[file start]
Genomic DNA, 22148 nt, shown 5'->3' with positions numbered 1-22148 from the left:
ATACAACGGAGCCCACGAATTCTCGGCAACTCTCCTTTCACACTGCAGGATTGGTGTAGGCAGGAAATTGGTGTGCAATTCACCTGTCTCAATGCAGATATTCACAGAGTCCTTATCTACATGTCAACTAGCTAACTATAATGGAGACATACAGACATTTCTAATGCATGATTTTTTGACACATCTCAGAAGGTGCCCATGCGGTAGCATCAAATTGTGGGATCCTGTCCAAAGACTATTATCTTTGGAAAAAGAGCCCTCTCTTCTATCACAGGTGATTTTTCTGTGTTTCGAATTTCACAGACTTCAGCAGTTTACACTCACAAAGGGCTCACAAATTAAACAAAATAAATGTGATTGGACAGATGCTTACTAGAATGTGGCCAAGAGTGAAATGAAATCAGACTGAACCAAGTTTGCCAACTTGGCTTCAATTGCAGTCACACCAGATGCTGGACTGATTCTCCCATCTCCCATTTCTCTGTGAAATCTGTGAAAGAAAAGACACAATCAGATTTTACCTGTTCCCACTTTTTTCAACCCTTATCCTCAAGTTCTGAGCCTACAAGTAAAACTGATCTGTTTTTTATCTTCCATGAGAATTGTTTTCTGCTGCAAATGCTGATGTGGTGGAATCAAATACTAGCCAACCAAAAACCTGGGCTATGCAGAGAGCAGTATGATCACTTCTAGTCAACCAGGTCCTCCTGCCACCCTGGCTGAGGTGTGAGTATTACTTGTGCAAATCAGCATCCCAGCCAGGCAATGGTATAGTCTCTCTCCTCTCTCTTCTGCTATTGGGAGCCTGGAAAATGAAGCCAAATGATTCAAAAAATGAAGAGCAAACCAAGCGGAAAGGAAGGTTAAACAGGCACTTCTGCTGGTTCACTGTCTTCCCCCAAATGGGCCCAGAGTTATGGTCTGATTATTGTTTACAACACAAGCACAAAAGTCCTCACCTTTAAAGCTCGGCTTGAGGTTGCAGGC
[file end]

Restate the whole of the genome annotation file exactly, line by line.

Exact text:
Genomic DNA, 22148 nt, shown 5'->3' with positions numbered 1-22148 from the left:
ATACAACGGAGCCCACGAATTCTCGGCAACTCTCCTTTCACACTGCAGGATTGGTGTAGGCAGGAAATTGGTGTGCAATTCACCTGTCTCAATGCAGATATTCACAGAGTCCTTATCTACATGTCAACTAGCTAACTATAATGGAGACATACAGACATTTCTAATGCATGATTTTTTGACACATCTCAGAAGGTGCCCATGCGGTAGCATCAAATTGTGGGATCCTGTCCAAAGACTATTATCTTTGGAAAAAGAGCCCTCTCTTCTATCACAGGTGATTTTTCTGTGTTTCGAATTTCACAGACTTCAGCAGTTTACACTCACAAAGGGCTCACAAATTAAACAAAATAAATGTGATTGGACAGATGCTTACTAGAATGTGGCCAAGAGTGAAATGAAATCAGACTGAACCAAGTTTGCCAACTTGGCTTCAATTGCAGTCACACCAGATGCTGGACTGATTCTCCCATCTCCCATTTCTCTGTGAAATCTGTGAAAGAAAAGACACAATCAGATTTTACCTGTTCCCACTTTTTTCAACCCTTATCCTCAAGTTCTGAGCCTACAAGTAAAACTGATCTGTTTTTTATCTTCCATGAGAATTGTTTTCTGCTGCAAATGCTGATGTGGTGGAATCAAATACTAGCCAACCAAAAACCTGGGCTATGCAGAGAGCAGTATGATCACTTCTAGTCAACCAGGTCCTCCTGCCACCCTGGCTGAGGTGTGAGTATTACTTGTGCAAATCAGCATCCCAGCCAGGCAATGGTATAGTCTCTCTCCTCTCTCTTCTGCTATTGGGAGCCTGGAAAATGAAGCCAAATGATTCAAAAAATGAAGAGCAAACCAAGCGGAAAGGAAGGTTAAACAGGCACTTCTGCTGGTTCACTGTCTTCCCCCAAATGGGCCCAGAGTTATGGTCTGATTATTGTTTACAACACAAGCACAAAAGTCCTCACCTTTAAAGCTCGGCTTGAGGTTGCAGGC